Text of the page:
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Determination of profitability

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Carr Auto Wholesalers had sales of $900,000 in 2004 and their cost of goods sold represented 65 percent of sales. Selling and administrative expenses were 9 percent of sales. Depreciation expense was $10,000 and interest expense for the year was $8,000. The firm's tax rate is 30 percent.

"Earnings After Taxes (EAT) = Sales - Cost of Goods Sold = Gross Profit
Gross Profit - Selling and Administrative Expense - Depreciation = Operating Profit
Operating Profit - Interest Expense = Earnings Before Taxes
EBT - Taxes = EAT"

a. Compute earnings after taxes.
b. Assume the firm hires Ms. Hood, an efficiency expert, as a consultant. She suggests that by increasing selling and administrative expenses to 12 percent of sales, sales can be increased to $1,000,000. The extra sales effort will also reduce cost of goods sold to 60 percent of sales (there will be a larger markup in prices as a result of more aggressive selling). Depreciation expense will remain at $10,000. However, more automobiles will have to be carried in inventory to satisfy customers, and interest expense will go up to $15,000. The firm's tax rate will remain at 30 percent. Compute revised earnings after taxes based on Ms. Hood's suggestions for Carr Auto Wholesalers.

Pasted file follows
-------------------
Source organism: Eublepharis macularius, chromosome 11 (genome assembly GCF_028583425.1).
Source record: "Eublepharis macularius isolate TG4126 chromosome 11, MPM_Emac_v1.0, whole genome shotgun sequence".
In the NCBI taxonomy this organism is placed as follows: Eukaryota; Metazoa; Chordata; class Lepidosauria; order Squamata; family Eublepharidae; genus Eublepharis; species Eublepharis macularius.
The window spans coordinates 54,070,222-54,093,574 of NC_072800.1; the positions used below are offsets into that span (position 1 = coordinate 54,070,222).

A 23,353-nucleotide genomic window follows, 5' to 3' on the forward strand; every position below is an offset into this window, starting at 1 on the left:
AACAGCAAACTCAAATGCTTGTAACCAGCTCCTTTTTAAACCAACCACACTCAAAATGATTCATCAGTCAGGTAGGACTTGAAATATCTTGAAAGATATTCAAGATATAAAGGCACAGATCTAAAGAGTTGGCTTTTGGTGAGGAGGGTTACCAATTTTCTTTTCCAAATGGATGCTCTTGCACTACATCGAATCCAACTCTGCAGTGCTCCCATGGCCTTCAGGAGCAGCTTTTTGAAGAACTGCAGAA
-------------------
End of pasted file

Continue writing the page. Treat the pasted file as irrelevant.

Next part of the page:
c. Will her ideas increase or decrease profitability?
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Carr Auto Wholesalers had sales of $900,000 in 2004 and their cost of goods sold represented 65 percent of sales. Selling and administrative expenses were 9 percent of sales. Depreciation expense was $10,000 and interest expense for the year was $8,000. The firm's tax rate is 30 percent.

"Earnings After Taxes (EAT) = ...

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